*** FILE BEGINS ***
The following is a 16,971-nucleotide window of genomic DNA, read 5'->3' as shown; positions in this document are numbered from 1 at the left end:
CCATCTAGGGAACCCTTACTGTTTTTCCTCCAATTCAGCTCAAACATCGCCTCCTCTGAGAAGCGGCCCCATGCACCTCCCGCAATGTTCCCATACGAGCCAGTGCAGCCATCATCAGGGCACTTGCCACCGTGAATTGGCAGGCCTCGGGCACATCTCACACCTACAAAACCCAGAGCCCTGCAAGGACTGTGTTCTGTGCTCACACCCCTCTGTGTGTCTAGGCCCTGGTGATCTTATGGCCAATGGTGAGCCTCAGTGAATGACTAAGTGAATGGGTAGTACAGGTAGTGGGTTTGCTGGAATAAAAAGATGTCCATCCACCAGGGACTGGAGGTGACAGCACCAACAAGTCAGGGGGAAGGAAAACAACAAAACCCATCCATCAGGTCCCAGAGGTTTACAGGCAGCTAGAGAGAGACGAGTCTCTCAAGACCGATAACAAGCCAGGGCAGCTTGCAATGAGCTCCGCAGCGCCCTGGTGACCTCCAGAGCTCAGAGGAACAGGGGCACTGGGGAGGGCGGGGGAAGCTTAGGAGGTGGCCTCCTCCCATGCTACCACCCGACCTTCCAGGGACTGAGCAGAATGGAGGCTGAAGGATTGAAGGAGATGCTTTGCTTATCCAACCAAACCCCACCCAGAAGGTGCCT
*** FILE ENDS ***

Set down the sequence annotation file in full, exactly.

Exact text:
The following is a 16,971-nucleotide window of genomic DNA, read 5'->3' as shown; positions in this document are numbered from 1 at the left end:
CCATCTAGGGAACCCTTACTGTTTTTCCTCCAATTCAGCTCAAACATCGCCTCCTCTGAGAAGCGGCCCCATGCACCTCCCGCAATGTTCCCATACGAGCCAGTGCAGCCATCATCAGGGCACTTGCCACCGTGAATTGGCAGGCCTCGGGCACATCTCACACCTACAAAACCCAGAGCCCTGCAAGGACTGTGTTCTGTGCTCACACCCCTCTGTGTGTCTAGGCCCTGGTGATCTTATGGCCAATGGTGAGCCTCAGTGAATGACTAAGTGAATGGGTAGTACAGGTAGTGGGTTTGCTGGAATAAAAAGATGTCCATCCACCAGGGACTGGAGGTGACAGCACCAACAAGTCAGGGGGAAGGAAAACAACAAAACCCATCCATCAGGTCCCAGAGGTTTACAGGCAGCTAGAGAGAGACGAGTCTCTCAAGACCGATAACAAGCCAGGGCAGCTTGCAATGAGCTCCGCAGCGCCCTGGTGACCTCCAGAGCTCAGAGGAACAGGGGCACTGGGGAGGGCGGGGGAAGCTTAGGAGGTGGCCTCCTCCCATGCTACCACCCGACCTTCCAGGGACTGAGCAGAATGGAGGCTGAAGGATTGAAGGAGATGCTTTGCTTATCCAACCAAACCCCACCCAGAAGGTGCCT